Tales From The Loop has been one of my favorite roleplaying games of 2017. Funded in a highly successful Kickstarter campaign it quickly took gamers’ hearts by storm. Amazon even acquired the license to turn it into a TV series. What makes Tales From The Loop special is the artwork by Simon Stålenhag, which combines 1980’s nostalgia with science fiction elements. The protagonists in both his art and the game are kids, which also explains why so many people draw parallels to Netflix’ highly popular series Stranger Things. To learn more about the game, I recommend to check out my review.
Before going into any details I want to thank Free League Publishing for providing me with a complimentary copy for the purpose of this review.
Our Friends the Machines & Other Mysteries is the first supplement for Tales From The Loop. The 107-paged book contains three new mysteries (adventures) for the game, eight short mysteries inspired by popular songs from the 80s, machine blueprints and guidelines on how you can turn your hometown (or any town) into a setting for the game.
As with the core rules every adventure is written with both the Swedish and the US setting in mind. If something differs in the US setting from the default Swedish one, details are given in parenthesis. Usually it’s just the names which are different.
In the previous part of the review we looked closely at the core mechanics and the game’s elaborate character creation. This time we start with a look at combat in W&G , which of course plays an important role in a 40k roleplaying game. The setting’s motto is “there’s only war” after all.
Surprisingly W&G is not a miniature-based game. With a roleplaying game based on a popular tabletop miniature wargame one might have expected a strong focus on tactical combat using miniatures. But Ulisses opted for a more freeform and cinematic approach. There’s a sidebar with some tips on how to use miniatures in combat but W&G uses “theatre of the mind” combat. The approach to initiative is almost “old-school” with player characters and NPCs acting in a back-and-forth manner. The default assumption is that the players act first (if they haven’t been ambushed). Players and the GM may also use “Seize the Initiative” to let two of their characters act before the other side is allowed to make their move.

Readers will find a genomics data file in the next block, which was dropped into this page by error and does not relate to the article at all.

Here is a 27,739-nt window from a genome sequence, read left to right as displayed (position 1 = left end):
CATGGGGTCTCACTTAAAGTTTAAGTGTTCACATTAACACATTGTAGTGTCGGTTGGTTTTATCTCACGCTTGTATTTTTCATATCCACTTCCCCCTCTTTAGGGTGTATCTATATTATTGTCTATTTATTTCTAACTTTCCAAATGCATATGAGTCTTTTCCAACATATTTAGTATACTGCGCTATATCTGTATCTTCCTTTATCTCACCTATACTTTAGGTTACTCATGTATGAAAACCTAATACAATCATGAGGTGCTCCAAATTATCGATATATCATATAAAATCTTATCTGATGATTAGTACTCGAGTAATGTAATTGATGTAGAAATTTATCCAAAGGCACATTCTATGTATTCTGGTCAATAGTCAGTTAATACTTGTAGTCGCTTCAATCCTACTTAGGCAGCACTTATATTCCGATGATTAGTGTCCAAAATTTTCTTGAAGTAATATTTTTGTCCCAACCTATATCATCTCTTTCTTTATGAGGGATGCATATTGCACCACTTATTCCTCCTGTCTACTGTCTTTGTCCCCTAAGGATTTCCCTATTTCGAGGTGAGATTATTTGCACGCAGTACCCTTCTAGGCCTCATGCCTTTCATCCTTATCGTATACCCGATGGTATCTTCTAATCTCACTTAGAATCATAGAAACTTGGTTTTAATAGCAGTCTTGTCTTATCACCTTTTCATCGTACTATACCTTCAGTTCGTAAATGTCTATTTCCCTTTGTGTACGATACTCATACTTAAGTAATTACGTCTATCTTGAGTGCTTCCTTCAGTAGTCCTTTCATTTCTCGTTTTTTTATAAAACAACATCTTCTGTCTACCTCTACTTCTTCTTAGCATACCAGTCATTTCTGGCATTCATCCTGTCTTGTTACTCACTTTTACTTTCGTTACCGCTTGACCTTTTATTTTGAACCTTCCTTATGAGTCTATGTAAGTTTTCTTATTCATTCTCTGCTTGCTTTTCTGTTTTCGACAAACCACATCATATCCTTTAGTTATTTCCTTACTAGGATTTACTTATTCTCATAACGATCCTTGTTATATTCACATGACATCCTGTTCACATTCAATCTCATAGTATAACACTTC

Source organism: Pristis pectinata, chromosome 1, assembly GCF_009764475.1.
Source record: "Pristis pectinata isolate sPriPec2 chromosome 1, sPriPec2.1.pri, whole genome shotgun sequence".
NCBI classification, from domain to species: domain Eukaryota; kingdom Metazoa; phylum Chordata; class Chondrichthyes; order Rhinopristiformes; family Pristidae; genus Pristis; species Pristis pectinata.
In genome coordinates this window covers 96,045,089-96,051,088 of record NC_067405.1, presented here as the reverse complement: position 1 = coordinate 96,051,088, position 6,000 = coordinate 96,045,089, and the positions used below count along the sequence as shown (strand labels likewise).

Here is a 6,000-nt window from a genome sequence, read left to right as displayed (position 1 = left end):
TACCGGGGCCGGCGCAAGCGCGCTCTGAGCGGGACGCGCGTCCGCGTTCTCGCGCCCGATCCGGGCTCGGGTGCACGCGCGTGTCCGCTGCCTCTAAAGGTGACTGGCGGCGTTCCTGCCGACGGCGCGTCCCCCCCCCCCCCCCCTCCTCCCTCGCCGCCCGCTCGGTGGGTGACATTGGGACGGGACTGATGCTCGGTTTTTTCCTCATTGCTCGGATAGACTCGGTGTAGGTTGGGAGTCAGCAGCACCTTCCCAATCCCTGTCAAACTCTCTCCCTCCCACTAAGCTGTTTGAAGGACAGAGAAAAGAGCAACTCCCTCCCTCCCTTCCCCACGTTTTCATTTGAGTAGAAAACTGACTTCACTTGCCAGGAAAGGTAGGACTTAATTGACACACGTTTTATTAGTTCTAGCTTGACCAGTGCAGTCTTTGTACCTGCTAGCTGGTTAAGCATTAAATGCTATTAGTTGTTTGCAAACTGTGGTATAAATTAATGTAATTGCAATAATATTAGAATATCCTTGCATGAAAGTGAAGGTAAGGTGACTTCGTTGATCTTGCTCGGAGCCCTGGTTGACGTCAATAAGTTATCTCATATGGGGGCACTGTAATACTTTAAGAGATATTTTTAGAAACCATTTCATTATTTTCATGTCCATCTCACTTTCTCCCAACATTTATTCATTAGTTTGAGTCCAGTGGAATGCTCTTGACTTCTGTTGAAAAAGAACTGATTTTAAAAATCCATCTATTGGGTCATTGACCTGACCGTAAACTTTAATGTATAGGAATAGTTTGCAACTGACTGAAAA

When it comes to threats Wrath & Glory puts enemies into four distinct groups: Adversaries (basically main antagonist for an adventure or campaign), Elites (combat-focused NPCs which act as lieutenants or bodyguards for Adversaries), Monstrous Creatures (basically monster which are immune to being pinned, staggered or suffering from fear), and Troops which are nameless enemies which are quickly disposed of. Groups of troops are called a mob, which basically act as one unit.
In W&G characters may take one move and one action per turn. A move means the character can move up to their Speed in meters this round. Run is a special action which allows the character to move a second time. Sprinting is another action which allows movement up to double the character’s speed, but they suffer a negative modifier to their Defense until their next turn. Tactical Advance is another special move which allows a character to move from cover to cover without losing their defence bonus, but it reduces the speed to one half. Aside from that there are rules for swimming, jumping, crawling and flying, so all cases should be covered. Continue reading Review: Warhammer 40,000 Wrath & Glory – Part 2→
So you have read the first part of my W&G review and you’re now interested to have a quick look at the rules before making a purchase decision? You’re in luck then, because Ulisses finally made Wrath & Glory: Blessings Unheralded available for purchase. It’s a full 59-paged adventure including the basic rules and a party of pregenerated heroes. It’s available from the Ulisses Ebook store or RPGNow for $4.99!
A Roleplaying Games blog
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